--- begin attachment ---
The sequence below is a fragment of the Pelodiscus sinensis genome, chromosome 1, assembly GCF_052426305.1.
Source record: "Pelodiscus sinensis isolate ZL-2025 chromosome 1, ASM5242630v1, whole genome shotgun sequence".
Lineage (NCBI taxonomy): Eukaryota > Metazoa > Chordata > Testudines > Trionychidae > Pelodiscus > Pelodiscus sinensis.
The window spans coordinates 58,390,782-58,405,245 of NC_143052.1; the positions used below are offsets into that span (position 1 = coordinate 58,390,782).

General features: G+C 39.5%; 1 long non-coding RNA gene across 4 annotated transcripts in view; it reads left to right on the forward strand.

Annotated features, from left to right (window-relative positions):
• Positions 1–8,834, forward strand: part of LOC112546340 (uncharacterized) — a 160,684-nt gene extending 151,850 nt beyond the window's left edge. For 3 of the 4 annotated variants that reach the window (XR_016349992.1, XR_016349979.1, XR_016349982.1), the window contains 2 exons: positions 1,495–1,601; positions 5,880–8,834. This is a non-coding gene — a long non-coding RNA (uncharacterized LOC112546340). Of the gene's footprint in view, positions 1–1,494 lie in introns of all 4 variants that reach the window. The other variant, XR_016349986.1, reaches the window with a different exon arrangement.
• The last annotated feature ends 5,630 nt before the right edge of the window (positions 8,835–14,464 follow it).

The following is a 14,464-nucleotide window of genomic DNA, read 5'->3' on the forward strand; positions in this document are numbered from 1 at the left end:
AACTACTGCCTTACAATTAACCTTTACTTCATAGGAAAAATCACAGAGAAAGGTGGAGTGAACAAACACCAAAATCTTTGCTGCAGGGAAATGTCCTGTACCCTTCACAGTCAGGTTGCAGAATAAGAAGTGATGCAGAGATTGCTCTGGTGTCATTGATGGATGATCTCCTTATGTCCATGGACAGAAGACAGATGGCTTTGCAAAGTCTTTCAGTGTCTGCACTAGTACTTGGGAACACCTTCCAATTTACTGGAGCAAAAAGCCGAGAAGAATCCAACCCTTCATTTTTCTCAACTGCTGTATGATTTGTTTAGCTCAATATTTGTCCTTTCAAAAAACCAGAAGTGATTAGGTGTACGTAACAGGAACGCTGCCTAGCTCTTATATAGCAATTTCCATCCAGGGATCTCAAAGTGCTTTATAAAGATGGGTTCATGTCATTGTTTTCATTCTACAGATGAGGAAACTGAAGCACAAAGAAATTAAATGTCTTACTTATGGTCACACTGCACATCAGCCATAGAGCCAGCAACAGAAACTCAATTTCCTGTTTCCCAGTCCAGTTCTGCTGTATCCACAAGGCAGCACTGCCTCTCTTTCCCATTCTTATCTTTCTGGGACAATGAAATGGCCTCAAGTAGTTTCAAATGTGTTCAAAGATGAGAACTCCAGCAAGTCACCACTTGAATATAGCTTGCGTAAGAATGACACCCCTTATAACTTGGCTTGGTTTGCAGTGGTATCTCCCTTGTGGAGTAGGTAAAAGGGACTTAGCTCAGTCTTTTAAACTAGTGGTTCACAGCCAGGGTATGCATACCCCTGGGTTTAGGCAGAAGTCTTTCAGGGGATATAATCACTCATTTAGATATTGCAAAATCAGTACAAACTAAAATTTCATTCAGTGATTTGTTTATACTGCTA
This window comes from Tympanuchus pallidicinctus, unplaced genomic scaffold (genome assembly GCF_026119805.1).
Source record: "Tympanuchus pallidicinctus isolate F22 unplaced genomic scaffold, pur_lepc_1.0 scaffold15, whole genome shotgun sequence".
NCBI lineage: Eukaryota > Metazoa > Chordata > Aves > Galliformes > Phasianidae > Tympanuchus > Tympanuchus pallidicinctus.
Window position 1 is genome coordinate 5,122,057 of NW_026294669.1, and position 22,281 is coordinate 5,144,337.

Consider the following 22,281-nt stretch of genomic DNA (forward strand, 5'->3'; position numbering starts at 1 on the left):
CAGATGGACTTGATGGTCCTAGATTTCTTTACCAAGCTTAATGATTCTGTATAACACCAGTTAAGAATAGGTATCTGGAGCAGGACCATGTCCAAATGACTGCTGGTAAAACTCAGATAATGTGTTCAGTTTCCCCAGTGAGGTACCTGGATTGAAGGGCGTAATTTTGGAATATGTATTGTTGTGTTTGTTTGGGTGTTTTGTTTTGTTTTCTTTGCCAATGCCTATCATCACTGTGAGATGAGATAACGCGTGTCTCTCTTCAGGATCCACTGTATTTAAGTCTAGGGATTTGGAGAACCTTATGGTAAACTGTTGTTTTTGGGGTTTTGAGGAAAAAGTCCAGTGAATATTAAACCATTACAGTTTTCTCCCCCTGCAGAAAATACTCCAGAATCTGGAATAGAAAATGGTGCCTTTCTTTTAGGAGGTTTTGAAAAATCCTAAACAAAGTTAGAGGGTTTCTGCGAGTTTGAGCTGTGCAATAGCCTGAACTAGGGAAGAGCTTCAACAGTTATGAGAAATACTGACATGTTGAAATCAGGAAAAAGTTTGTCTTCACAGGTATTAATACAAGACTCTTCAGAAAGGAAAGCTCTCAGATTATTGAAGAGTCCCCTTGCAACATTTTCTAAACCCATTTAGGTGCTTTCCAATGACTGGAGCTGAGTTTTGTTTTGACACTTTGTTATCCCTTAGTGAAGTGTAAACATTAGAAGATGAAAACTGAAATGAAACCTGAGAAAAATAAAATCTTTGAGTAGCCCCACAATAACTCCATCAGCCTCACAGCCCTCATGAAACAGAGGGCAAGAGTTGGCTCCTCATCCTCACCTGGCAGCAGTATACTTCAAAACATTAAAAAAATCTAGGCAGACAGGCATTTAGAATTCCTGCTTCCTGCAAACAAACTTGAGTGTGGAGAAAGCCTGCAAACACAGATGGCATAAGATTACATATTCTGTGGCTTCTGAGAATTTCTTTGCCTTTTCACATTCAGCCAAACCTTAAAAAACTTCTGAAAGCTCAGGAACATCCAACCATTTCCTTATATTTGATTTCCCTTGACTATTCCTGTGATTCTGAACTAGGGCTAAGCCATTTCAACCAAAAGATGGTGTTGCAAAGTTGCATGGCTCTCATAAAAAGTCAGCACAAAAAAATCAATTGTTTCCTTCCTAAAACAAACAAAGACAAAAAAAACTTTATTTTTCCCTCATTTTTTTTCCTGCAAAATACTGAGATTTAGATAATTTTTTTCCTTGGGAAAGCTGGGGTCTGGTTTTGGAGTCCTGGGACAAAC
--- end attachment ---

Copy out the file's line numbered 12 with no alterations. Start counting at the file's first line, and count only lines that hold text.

Source record: "Tympanuchus pallidicinctus isolate F22 unplaced genomic scaffold, pur_lepc_1.0 scaffold15, whole genome shotgun sequence".